Wes Anderson Films, Ranked

Wes Anderson / Getty

The new Wes Anderson film is out, and it's good! I love it. You should definitely go see it. Good, of course, is a relative construct. Good compared to most of the crap out there? Sure! Duh. But how good is it within the context of other Wes Anderson movies? I DON'T KNOW. LET'S FIND OUT.

9. Moonrise Kingdom

I know a lot of people love this movie, but, man. It really does feel like a parody of a Wes Anderson film—from the very beginning, when we travel up a figurative dollhouse in a series of precisely framed shots, the rooms brightly decorated, the shots perfectly centered—and the central relationship really squicks me out. I dunno what else to say. I've just never been struck by the desire to rewatch Moonrise Kingdom, unlike every other movie on this list.

8. Bottle Rocket

The history of this movie is pretty interesting; originally an attention-grabbing short at Sundance, Anderson expanded "Bottle Rocket" into Bottle Rocket and … the feature wasn't accepted at Sundance. It's not hard to see why. The first act is great, the third act is fine, but the middle portion, at the motel, man. It really drags. Still, Bottle Rocket has a ton of great lines ("Bob's gone, he stole his car!") and is pretty fun, overall. You can see the seed of everything he would grow into in this movie.

7. The Darjeeling Limited

I feel like this movie got an undeservedly bad rap upon release. Then again, I haven't watched it in five years or so. Probably his most disposable film, but not his worst.

6. The Life Aquatic

From underrated upon release to slightly overrated now, The Life Aquatic is one of the more bizarre movies to receive a big budget and major release. I kind of love the strange purity of it all.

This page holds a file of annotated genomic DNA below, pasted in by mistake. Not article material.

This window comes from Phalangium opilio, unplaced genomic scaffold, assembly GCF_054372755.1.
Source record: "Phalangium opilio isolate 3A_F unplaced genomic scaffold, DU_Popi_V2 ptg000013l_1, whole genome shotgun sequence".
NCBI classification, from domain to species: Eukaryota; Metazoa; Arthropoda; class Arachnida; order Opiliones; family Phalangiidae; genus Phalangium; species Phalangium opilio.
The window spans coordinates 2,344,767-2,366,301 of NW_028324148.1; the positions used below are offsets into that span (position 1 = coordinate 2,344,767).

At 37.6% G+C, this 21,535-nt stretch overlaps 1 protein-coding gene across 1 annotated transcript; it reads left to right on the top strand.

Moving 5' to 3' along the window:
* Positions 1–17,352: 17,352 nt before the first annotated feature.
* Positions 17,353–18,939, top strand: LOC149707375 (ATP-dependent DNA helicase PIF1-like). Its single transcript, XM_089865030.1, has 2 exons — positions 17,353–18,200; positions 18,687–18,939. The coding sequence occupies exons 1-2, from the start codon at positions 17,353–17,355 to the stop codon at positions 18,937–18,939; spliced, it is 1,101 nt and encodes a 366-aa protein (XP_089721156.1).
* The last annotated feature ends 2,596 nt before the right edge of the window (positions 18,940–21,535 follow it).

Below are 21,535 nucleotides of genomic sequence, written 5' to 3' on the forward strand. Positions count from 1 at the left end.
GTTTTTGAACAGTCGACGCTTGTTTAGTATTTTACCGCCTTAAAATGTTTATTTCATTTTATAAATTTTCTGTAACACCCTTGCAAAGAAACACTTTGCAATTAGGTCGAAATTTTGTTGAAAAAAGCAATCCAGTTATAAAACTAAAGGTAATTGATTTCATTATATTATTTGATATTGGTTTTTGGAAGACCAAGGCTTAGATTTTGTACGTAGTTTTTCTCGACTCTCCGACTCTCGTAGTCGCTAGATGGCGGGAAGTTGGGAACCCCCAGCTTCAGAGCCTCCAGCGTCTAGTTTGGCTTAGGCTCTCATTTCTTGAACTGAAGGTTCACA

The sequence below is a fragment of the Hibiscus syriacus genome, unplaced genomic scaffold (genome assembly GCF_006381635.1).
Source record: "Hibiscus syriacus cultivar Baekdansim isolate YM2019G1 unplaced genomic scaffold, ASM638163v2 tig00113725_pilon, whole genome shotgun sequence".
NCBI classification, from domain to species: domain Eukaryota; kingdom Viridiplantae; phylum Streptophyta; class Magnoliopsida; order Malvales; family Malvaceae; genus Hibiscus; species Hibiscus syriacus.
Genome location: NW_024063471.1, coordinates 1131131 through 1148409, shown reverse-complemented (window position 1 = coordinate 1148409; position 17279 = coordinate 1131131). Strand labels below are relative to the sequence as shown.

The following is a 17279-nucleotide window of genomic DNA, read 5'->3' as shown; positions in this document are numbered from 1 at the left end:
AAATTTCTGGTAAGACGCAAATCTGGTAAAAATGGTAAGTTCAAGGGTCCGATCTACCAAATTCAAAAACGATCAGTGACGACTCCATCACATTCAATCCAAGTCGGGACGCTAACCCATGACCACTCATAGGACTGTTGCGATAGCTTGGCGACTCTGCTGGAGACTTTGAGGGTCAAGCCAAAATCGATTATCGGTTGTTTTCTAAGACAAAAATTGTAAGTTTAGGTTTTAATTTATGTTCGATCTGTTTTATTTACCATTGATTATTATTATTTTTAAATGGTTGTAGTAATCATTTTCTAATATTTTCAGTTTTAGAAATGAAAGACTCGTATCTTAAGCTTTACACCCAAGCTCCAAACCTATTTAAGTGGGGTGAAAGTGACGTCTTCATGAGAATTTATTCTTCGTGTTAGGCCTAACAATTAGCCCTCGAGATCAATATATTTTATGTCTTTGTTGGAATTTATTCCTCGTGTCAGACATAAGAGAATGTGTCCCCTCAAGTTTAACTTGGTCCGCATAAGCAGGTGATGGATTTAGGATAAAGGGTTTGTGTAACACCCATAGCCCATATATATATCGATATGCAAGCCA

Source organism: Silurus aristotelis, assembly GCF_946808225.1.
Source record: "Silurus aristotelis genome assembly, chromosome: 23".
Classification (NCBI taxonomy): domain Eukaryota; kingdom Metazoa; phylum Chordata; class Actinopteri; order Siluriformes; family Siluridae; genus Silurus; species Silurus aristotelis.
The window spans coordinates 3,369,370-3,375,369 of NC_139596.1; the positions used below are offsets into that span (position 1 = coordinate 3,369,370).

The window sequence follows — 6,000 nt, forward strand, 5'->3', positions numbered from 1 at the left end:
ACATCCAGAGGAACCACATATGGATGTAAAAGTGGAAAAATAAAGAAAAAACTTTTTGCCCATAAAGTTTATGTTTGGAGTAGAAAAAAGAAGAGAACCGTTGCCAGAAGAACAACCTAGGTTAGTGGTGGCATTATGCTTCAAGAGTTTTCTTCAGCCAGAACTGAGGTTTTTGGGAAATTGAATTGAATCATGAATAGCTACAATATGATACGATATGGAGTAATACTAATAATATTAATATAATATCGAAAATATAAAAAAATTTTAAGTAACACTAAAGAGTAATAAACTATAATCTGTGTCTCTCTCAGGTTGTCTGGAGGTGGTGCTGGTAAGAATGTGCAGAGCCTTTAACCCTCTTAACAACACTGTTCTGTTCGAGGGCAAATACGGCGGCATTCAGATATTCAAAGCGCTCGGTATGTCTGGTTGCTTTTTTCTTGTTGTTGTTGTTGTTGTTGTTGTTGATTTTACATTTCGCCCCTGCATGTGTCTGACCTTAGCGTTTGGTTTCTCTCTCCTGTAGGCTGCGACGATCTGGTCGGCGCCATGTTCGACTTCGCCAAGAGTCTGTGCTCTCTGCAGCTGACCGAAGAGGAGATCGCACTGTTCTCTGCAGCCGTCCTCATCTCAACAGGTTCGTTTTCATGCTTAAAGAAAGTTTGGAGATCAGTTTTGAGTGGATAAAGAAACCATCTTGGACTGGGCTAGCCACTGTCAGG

5. Fantastic Mr. Fox

As a child, I loved Roald Dahl; as a young adult (like, an actual adult, not "young adult" as in "literature for 12 year olds"), I loved Wes Anderson. This movie was like a mashup of two generations of my own personal fandom. And it's amazing. From the fussiness of the animation to the way the animals act like people until they act like animals to the integration of typically Andersonian concerns about family needs and more narcissistic concerns, I can't get enough of this one.

4. Grand Budapest Hotel

If I had to pick one Wes Anderson film that will live on as his enduring masterpiece, it would probably be this one. It's not my favorite of his films, but it's the one with the greatest depth, a film about the difficulty of doing modest good in the face of great evil, all while dabbling in typically Andersonian ideas of young love and old love alike.

3. Isle of Dogs

One of the nice things about being a right-of-center writer in a field dominated by folks on the left is that I feel no obligation to worry (or pretend to worry) about the various ways in which Isle of Dogs is the dread problematic. Instead I can just enjoy the brilliant craft, the fantastic voice work, the alternately sweet and sad and scary story. And I can feel bad for anyone out there who can't.

2. Rushmore

Cultural historians will point to Rushmore as the beginning of the Murraysance, and for that reason alone it would be near the top of this list. But there's a maturity to this movie that is sometimes lost. It truly is a work of art about learning to act your own age.

1. The Royal Tenenbaums

I unironically love every character in this movie: the depressive tennis player; the manic, drug-addled writer; the business-minded panicker; the underappreciated playwright; the gruff father; the doting mother; the stabby helper.

This in no way reflects anything about my personality.